It's a tough decision.
I understand what the other posters are saying about the advantages of a C accordion as far as the various learning materials is concerned. That is certainly a factor, but I am not convinced it is a decisive factor. There are many people, such as myself, who learned to play before there were any DVDs or tapes. And even now that they are available, there are mixed reviews on how helpful they really are. This is because different people learn in different ways.
As to the suggestion that a C is better because most recordings are made with a C accordion, I don't agree with that at all, for two reasons. First, there are a very large number of recordings using a D accordion, as well as Bb and other keys. Second, there are numerous software packages and hardware devices that can shift the key of a recording. I used to use such software all the time to transpose the key of a song to match the accordion I wanted to use.
The suggestion to get the high quality D accordion, and to get a cheapo C accordion as well has some merit. I did the same thing with my triple row accordions. I bought a fancy, expensive one in F-Bb-Eb, and a cheap one in G-C-F (that was in the days before pitch shifting software existed). If you can afford it, having a high quality C and D is commonly done as well. It is quite common to see a Cajun band using both key accordions on the stage, and for the fiddle player to also have two fiddles, with one of them de-tuned to match the C accordion.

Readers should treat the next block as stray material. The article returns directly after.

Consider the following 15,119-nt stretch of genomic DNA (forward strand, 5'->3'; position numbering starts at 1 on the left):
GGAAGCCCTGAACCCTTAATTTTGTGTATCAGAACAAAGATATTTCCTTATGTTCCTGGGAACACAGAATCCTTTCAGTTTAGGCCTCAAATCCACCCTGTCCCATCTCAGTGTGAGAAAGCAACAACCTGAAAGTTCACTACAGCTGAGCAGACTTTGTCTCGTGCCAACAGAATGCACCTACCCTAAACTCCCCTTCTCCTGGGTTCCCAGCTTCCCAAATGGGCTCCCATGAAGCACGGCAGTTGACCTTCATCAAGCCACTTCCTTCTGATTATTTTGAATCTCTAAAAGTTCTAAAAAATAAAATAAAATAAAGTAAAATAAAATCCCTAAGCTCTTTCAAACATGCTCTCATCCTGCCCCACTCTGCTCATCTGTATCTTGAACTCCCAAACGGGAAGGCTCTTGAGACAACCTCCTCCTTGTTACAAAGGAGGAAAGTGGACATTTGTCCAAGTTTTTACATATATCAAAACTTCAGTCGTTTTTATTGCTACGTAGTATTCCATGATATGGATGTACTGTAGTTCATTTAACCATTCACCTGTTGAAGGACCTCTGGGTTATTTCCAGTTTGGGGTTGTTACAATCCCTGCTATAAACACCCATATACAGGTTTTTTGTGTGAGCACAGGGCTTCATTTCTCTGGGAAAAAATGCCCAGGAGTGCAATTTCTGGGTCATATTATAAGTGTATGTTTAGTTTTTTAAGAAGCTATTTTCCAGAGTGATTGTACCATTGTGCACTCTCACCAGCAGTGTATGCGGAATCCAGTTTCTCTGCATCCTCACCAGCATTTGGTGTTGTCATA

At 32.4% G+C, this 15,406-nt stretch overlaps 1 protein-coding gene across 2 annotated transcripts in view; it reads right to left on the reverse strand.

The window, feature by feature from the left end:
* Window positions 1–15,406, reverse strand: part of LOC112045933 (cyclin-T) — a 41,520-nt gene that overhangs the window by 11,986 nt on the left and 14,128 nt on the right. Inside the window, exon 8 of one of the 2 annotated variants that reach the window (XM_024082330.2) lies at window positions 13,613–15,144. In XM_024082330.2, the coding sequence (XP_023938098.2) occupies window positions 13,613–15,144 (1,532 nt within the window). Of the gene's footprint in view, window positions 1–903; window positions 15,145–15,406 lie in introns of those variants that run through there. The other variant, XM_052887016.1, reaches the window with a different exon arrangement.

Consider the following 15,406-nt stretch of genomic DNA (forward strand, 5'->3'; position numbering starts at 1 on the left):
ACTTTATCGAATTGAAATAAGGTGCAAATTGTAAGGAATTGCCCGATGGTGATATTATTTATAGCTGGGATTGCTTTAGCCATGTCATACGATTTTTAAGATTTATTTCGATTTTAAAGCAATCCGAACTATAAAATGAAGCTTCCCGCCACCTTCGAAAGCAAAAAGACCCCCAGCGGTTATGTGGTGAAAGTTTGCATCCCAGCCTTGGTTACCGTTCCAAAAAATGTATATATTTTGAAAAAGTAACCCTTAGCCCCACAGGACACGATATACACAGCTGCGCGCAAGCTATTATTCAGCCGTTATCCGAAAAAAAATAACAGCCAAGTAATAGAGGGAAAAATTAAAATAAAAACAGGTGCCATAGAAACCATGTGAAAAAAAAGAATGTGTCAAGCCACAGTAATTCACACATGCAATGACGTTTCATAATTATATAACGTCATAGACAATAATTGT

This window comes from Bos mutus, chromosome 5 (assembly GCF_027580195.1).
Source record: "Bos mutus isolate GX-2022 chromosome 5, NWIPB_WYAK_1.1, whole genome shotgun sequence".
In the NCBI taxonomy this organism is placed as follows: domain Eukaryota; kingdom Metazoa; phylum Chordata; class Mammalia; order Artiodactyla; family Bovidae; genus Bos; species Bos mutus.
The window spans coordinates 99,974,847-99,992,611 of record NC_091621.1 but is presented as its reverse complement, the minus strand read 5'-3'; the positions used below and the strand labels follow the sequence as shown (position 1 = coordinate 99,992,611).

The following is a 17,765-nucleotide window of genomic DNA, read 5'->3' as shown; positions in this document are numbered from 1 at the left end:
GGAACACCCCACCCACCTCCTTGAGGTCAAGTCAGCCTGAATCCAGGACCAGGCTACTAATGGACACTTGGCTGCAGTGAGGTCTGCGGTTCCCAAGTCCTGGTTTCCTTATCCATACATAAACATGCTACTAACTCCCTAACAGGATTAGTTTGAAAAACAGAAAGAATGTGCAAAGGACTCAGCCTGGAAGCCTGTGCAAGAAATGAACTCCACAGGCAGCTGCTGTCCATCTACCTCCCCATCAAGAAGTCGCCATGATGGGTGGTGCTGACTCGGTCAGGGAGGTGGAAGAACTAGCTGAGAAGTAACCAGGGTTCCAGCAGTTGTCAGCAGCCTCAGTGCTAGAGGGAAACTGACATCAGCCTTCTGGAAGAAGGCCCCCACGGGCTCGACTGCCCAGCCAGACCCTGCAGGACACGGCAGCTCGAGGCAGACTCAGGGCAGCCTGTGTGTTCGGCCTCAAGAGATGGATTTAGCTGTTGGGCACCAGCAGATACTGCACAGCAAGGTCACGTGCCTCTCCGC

In the end, I think that it could very well be the right decision to go with Jr's advice to get a D accordion.
Well, I'm glad I raised this subject on your other post. I would say for your first box: definitely go with a C, then you could get a D down the road if you really get into this. With respect to your voice, I find navigating from C to D or vice versa is not a big deal, but everyone is different.
To give you a feel for this, I have attached three link above.
- Link #1 is is with my C box (Red Larry Miller Bon Cajun singing "Valse de Reno" in high C).
- Link #2 is still with my C but singing "J'ai passé devant ta porte" on the low C.
- Link #3 is with my D box (Walnut Marc Savoy Acadian), singing "Valse de Platin" in high D. I don't have clip singing in low D.
This might help you in determining your ideal voice level. Regardless of your "ideal" voice level, I think you should be able to adapt to a high C as most people do.
I'd like to thank all of you for your input on helping me make the decision. I just called Junior Martin and he said I WOULD be at a disadvantage with a D just starting out. He thought I was going to be playing and singing in my own band (!) which is why he first recommended the D. Then he said, "I'll let you in on a little secret...nobody gets just one!" So I'm going to start out with the C and when I get good enough (and yes, she will!!) then I'll get a D.